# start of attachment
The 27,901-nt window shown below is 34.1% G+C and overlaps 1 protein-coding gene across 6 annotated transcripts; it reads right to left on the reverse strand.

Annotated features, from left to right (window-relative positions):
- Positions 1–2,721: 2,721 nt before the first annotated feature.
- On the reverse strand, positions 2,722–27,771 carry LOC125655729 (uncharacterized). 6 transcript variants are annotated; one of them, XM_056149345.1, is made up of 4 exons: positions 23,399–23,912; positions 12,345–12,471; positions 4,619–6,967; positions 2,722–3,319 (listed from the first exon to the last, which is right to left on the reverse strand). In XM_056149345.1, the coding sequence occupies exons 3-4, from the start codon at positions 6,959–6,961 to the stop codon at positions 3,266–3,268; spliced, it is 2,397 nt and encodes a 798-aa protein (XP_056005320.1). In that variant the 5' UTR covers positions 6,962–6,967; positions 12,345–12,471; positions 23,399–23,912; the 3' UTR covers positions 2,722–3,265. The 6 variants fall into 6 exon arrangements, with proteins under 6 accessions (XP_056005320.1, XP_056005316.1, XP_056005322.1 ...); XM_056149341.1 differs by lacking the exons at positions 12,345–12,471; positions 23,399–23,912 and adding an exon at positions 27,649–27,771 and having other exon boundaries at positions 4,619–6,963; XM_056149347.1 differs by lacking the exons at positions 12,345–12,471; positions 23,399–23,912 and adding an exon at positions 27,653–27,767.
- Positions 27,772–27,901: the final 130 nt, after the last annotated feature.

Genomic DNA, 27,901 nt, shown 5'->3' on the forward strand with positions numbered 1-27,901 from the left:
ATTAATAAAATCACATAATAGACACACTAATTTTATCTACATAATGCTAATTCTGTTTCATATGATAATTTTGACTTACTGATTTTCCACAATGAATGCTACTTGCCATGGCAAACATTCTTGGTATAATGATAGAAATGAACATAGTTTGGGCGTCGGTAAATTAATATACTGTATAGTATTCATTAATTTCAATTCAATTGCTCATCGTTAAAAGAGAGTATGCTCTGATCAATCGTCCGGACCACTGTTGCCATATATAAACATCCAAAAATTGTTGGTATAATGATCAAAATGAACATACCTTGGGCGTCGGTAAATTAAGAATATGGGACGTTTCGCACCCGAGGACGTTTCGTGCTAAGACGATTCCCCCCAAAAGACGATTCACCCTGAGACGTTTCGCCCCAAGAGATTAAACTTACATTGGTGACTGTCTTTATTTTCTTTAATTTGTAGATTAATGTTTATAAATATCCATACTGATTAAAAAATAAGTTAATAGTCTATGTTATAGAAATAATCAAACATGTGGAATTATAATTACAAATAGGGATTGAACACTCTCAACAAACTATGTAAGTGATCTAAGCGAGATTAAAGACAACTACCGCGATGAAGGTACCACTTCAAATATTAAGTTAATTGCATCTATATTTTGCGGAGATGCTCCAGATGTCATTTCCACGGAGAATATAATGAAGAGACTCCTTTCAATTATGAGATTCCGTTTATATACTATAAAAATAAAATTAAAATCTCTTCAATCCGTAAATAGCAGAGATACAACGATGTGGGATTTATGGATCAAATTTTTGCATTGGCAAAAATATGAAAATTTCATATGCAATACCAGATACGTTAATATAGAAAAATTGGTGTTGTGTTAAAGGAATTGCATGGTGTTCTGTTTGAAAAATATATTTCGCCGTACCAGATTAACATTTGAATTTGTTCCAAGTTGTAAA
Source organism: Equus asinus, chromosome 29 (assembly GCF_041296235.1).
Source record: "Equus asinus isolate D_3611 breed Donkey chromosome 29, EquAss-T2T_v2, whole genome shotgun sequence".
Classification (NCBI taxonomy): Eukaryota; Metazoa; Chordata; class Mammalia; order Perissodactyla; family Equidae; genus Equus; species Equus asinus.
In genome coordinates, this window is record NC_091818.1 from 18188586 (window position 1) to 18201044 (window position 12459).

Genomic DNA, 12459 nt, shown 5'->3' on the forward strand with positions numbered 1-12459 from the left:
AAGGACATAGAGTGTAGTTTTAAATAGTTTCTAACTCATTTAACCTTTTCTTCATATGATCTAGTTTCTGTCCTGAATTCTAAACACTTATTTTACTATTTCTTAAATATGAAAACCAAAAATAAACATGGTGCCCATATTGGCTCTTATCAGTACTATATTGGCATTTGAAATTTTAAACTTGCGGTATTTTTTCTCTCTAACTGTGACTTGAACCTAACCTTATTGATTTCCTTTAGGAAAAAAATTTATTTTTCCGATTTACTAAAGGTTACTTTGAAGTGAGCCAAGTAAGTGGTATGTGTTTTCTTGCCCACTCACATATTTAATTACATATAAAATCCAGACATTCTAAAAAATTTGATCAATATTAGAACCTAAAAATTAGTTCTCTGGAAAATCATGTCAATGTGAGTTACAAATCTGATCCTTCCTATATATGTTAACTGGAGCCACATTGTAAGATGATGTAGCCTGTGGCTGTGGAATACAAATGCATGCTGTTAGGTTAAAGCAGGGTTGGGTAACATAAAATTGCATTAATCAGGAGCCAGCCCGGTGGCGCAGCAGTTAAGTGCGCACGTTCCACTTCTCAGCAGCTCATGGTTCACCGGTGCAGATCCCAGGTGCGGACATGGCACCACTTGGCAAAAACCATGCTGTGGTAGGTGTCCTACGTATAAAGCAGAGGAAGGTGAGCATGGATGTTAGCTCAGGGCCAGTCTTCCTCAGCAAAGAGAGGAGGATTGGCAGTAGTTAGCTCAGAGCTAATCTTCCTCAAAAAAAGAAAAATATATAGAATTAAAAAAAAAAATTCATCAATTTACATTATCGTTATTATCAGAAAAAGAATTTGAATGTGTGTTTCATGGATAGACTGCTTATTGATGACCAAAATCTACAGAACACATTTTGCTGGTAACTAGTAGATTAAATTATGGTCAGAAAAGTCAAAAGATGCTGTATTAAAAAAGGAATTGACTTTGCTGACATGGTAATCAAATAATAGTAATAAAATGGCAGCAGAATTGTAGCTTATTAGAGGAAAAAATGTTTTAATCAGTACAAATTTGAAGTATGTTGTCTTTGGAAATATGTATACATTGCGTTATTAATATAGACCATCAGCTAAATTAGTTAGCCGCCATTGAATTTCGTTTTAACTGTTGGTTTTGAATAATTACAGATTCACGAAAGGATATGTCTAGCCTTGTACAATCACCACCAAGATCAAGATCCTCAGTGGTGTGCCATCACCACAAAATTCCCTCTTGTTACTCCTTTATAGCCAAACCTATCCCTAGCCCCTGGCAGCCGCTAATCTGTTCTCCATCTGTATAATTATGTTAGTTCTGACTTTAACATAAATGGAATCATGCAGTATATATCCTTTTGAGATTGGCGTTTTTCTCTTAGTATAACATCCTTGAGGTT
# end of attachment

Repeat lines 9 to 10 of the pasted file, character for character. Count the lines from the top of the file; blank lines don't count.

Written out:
Source record: "Equus asinus isolate D_3611 breed Donkey chromosome 29, EquAss-T2T_v2, whole genome shotgun sequence".
Classification (NCBI taxonomy): Eukaryota; Metazoa; Chordata; class Mammalia; order Perissodactyla; family Equidae; genus Equus; species Equus asinus.